The Tories' Environment Bill isn't fit for purpose. But it can be changed to truly tackle the climate crisis, says Natalie Bennett.
Natalie Bennett is a Green Party peer and a Contributing Editor to Left Foot Forward.
The year 2020 ties with 2016 for being the hottest on record, despite being a La Nina year that would normally be cooler. There were 30 named Atlantic storms of which 15 turned into hurricanes (a record). There were record-breaking wildfires in Australia and the Arctic. Australia’s Great Barrier Reef experienced its third bleaching event in five years.
We’ve seen a massive emergency response to Covid-19. The response has been inadequate to the challenge, the crisis continues on a scale of huge human suffering and desperation, no nation is secure, but a lot has been done. The pandemic has seen the invention from scratch of highly effective new vaccines, based on several technological approaches, of which billions of doses have already been delivered. Dealing with a global pandemic has meant a transformation – on an almost instant scale – of life. The previously obscure word “lockdown” has become daily currency. International travel almost stopped. Zoom has become a verb.
On the climate, what action and changes have we seen?
Carbon emissions fell in 2020, chiefly due to the pandemic, but by less than many had predicted. They then started to rise again. There’s been talking – a lot of hot air. Everyone’s “talking Green” now, as radio host Julia Hartley-Brewer said to me.
There’s been a shift in public and media perceptions. Climate deniers no longer have a place on mainstream channels. Fridays for the Future have become a fixture, Extinction Rebellion have become regular inhabitants of our streets.
Our government has improved the nation’s targets for cutting climate emissions, with the new figure of net zero for 2050. Although it has yet to produce plans to make that happen, and the independent Committee on Climate Change tells us we’re nowhere near on track to meet the target. The Treasury is widely seen as a massive barrier to action.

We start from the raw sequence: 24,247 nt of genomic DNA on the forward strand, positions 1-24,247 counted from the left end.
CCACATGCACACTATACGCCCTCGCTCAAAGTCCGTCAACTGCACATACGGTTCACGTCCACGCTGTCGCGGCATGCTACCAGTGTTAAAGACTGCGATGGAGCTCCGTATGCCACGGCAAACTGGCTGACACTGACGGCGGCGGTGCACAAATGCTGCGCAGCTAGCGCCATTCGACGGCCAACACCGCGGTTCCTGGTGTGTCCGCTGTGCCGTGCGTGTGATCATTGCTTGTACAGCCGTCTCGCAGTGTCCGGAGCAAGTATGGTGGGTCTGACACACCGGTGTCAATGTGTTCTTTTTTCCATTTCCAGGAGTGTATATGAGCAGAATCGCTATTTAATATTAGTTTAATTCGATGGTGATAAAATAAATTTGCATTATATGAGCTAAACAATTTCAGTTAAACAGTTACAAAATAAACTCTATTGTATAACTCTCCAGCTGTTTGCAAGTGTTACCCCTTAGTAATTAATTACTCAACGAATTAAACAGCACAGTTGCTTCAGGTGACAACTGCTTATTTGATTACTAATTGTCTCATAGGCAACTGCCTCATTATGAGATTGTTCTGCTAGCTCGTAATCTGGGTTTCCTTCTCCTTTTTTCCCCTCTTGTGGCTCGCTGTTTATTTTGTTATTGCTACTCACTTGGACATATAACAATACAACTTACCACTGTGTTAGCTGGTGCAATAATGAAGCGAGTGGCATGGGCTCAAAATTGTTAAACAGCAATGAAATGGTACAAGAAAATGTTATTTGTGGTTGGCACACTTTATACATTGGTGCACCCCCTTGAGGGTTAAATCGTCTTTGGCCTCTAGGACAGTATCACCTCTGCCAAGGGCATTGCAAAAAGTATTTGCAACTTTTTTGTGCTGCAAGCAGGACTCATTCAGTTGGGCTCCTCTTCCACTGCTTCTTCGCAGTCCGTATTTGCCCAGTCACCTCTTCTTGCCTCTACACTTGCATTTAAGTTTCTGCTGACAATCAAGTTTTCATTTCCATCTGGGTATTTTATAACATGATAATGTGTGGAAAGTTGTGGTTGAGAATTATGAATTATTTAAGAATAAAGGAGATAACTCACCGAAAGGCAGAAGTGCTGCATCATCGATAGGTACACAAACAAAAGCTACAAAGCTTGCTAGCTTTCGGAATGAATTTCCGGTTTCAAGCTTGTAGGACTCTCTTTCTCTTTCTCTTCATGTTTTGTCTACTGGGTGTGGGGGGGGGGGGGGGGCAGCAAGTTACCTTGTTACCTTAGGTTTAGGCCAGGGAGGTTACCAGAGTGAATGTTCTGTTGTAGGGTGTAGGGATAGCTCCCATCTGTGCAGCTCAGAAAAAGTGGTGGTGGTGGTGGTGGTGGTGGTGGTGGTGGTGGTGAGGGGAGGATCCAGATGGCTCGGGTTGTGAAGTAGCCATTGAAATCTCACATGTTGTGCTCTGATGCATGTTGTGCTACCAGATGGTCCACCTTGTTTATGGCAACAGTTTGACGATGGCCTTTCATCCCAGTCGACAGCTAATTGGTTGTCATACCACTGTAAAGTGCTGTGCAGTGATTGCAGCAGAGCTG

And in those two years, the hard work of campaigners has seen the Environment Bill modestly improved around the edges. A biodiversity target for 2030 has been introduced. Initially the government said it would try to slow the rate of decline of wildlife in this country, one of the most nature-deprived nations on earth. Now, after a lot of pressure, it has said it will stop it. (I’m backing an amendment calling for a commitment to start to reverse it, to make at least modest improvements, rather than just standing still.) With the nation in uproar about the state of our rivers, sewerage gushing into them in huge volumes, protection for waterways has been marginally stepped up.
That’s it. To say the Environment Bill is totally inadequate to the task is a statement of the obvious. The world in which it is being debated today is not the world of October 2019. That’s why I’ve signed on the dotted line to show my support for the first amendment to the Bill that we’ll be considering today, with the Lib Dem Lord Teverson and Labour’s Baroness Jones of Whitchurch.
It sets out the purpose of the Bill – tackling our climate and biodiversity crises. And it commits the Prime Minister to declaring these emergencies, on both a national and global scale, within one month of the Bill becoming an Act. It further says that in implementing the Act the government will have regard to this purpose and declaration. As many have highlighted over these years of the Bill grinding its way through the House, it creates many powers for the Secretary of State to act, but precious few obligations.
There will, I hope, be a vote on this amendment today – probably around 4pm: you can watch that here. [UPDATE 8th September: Lords voted by 209-179 to acknowledge the climate emergency and biodiversity crisis. It will now move to the Commons for MPs to vote on.]
If that passes – and there’s some chance it will – then the Environment Bill, with this and I’ve no doubt many other improvements – will be sent back to the Commons, where the government has a majority of 80. That’s despite having won the backing of only 44% of voters in 2019.
What we can do in the House of Lords is put on the table the opportunity for the government to take the obviously necessarily, crushingly urgent, action. It will then be up to it – as the guardians of our future and the chair of the COP26 climate talks – to respond appropriately.
Please sign the Green Party petition calling on the House of Lords to strengthen the Environment Bill, as more than 13,000 people already have.
Image credit: US Geological Survey (CC)
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